Tearing Down the Old Water Tower
I climbed this water tower once at age sixteen,
drunk on stolen liquor mixed in a mason jar:
brandy, tequila & rum. We called it a suicide.
I clutched the jar in my right hand
& teetered two rungs at a time, spitting
on the upturned moons of my friends' faces.
The bone-clean dust of stars stirred
& my body drifted like an idea, like a mouthful
of smoke rising into the night scent of honeysuckle.
My feet slipped. Cold steel. One arm
jammed between rungs the other swinging loose.
The jar was simple. It fell & I watched
it shatter on the concrete, rise fifteen feet
like a crown of milk. There was a sharp crack & then nothing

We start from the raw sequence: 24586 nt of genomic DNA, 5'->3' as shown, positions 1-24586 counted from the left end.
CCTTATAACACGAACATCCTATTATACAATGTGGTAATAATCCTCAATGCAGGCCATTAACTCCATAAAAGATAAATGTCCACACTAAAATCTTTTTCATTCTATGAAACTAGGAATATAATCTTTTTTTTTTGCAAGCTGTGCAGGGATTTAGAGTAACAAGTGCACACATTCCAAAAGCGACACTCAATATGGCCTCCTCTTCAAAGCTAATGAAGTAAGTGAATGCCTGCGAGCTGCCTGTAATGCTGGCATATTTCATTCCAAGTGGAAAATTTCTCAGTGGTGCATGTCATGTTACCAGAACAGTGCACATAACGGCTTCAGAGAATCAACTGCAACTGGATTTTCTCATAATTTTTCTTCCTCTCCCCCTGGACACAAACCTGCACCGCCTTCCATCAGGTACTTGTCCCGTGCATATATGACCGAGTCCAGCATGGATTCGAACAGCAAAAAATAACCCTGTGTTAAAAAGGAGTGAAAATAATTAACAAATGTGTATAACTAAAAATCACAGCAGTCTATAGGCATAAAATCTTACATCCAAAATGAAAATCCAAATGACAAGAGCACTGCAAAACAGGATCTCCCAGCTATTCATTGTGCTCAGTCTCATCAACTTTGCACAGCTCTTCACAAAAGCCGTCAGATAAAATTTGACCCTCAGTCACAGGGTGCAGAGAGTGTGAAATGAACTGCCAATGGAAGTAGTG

before dust rose as the water tower fell.
I want to describe this perfectly. That tower
was my idea of night sky, beyond the peeling birches
behind my mother's house. Like cicada shells
I'd crush between finger & thumb,
the tower fell into itself.
The moment melted like heat on blacktop.
Dust mushroomed where the tower had stood.
The man ahead of me held a video camera.
White scars on his neck & arms revealed
removed tattoos: a star, a snake curl.
A column of dust fingered the sky & for
it was the tower, the tower would always stand,
until the wind gusted & the crowd winced as the dust stung.
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